Health Care Without Harm (HCWH), Reston, Va., is urging health care systems and organizations to seek more evidence on the safety and efficacy of furnishings containing antimicrobials before purchasing or continuing to buy these products to reduce health care associated infections (HAIs).

In the report issued Tuesday, “Antimicrobials in Hospital Furnishings:Do They Help Reduce Healthcare-Associated Infections?”, HCWH says there is a dearth of evidence to support the use of antimicrobials included in a growing number of furnishing products.   

Although some antimicrobials reduce the microbial load on textiles and other environmental surfaces in laboratory settings, they have rarely been evaluated in well-designed clinical studies for their effectiveness in contributing to HAI reduction, according to the report.

Beyond their potential impact on HAIs, life-cycle safety concerns associated with the manufacture, use and disposal of antimicrobials also need careful research, the report says.

Furnishings includes items with surfaces such as tables, desks and countertops; built-in and modular casework; seating; beds; bedding; cubicle curtains; window coverings; panels and partitions; and storage and shelving.

In its advice to health care organizations HCWH recommends:

  • Do not specify antimicrobials in furnishings unless they have undergone U.S. Environmental Protection Agency (EPA) evaluation and registration under the Federal Insecticide, Fungicide and Rodenticide Act (FIFRA) and have been shown to help reduce HAIs in a clinical setting as part of an integrated infection control program.
  • Ask suppliers to disclose any antimicrobials added to materials and products, even if they are used for material preservation, odor control or other aesthetic reasons unrelated to health.
  • Take the lead or collaborate in research addressing data gaps related to efficacy and risks associated with adding antimicrobials to furnishings.
  • Examine antibiotic stewardship programs for opportunities to reduce the risk of generating antimicrobial resistance.

The report says that while hospital furnishings may ultimately prove to be efficacious in reducing HAIs, the benefits and risks associated with their use are largely unknown.

Ted Schettler, M.D., principal author of the HCWH report, says limited and inconclusive research has been conducted on the effectiveness of antimicrobials, including copper, in reducing HAIs. Research so far has focused on antimicrobial effectiveness in killing bacteria on high-touch points in clinical spaces.

Health risks and financial implications of adding antimicrobials to products in hospitals need evaluation through intensive research, Schettler says. That would help product designers, purchasers, infection preventionists and environmental services personnel make more informed purchasing decisions.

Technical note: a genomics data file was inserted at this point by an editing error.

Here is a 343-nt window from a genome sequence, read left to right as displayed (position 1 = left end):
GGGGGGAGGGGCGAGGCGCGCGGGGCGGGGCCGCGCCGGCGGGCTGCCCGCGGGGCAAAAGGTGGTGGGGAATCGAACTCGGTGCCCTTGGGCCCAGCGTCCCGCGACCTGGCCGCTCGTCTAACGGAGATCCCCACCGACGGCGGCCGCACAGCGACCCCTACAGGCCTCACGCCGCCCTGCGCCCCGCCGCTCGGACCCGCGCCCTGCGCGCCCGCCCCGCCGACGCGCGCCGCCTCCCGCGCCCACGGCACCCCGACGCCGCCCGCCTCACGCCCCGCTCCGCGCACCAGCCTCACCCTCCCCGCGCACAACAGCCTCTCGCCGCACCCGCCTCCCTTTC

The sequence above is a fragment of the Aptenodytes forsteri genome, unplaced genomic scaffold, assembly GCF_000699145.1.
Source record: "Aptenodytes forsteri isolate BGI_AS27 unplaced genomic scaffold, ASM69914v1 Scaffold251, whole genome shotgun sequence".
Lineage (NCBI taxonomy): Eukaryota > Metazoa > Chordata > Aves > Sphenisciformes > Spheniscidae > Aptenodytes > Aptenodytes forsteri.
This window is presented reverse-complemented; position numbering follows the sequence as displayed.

“Until results from that research become available, design and purchasing decisions will be based mostly on hope and unverified assumptions rather than objective data. Hope and assumptions are not a sufficient rationale,” the report says.

HAIs have been a difficult challenge for hospitals and are major causesof morbidity and mortality. Based on surveys of 183 acute care hospitals, the Centers for Disease Control and Prevention (CDC) estimates that there were about 722,000 HAIs in the United States in 2011. Approximately 75,000 hospital patients with HAIs died while hospitalized.

The potential financial repercussions of HAIs under the Affordable Care Act have intensified interest for hospitals to develop new strategies to reduce infections. Preventable readmissions can result in a financial penalty in reimbursement for all Medicare patients at that hospital.

The Federal Insecticide, Fungicide, and Rodenticide Act (FIFRA) authorizes and requires federal regulation of the distribution, sale, and use of pesticides to protect human health and the environment. Products that kill or repel bacteria or germs are considered pesticides, and must be registered with the EPA prior to distribution or sale. The EPA will not register a pesticide until it has been tested to show that it will not pose an unreasonable risk when used according to the directions.

Complicating the issue is the Treated Articles Exemption of FIFRA. Under the exemption, companies can avoid a lengthy pesticide registration process if they refrain from making explicit or implicit health benefit claims about the antimicrobial product and make clear that the biocide, if it is mentioned at all, is for protection of the treated item, the report says.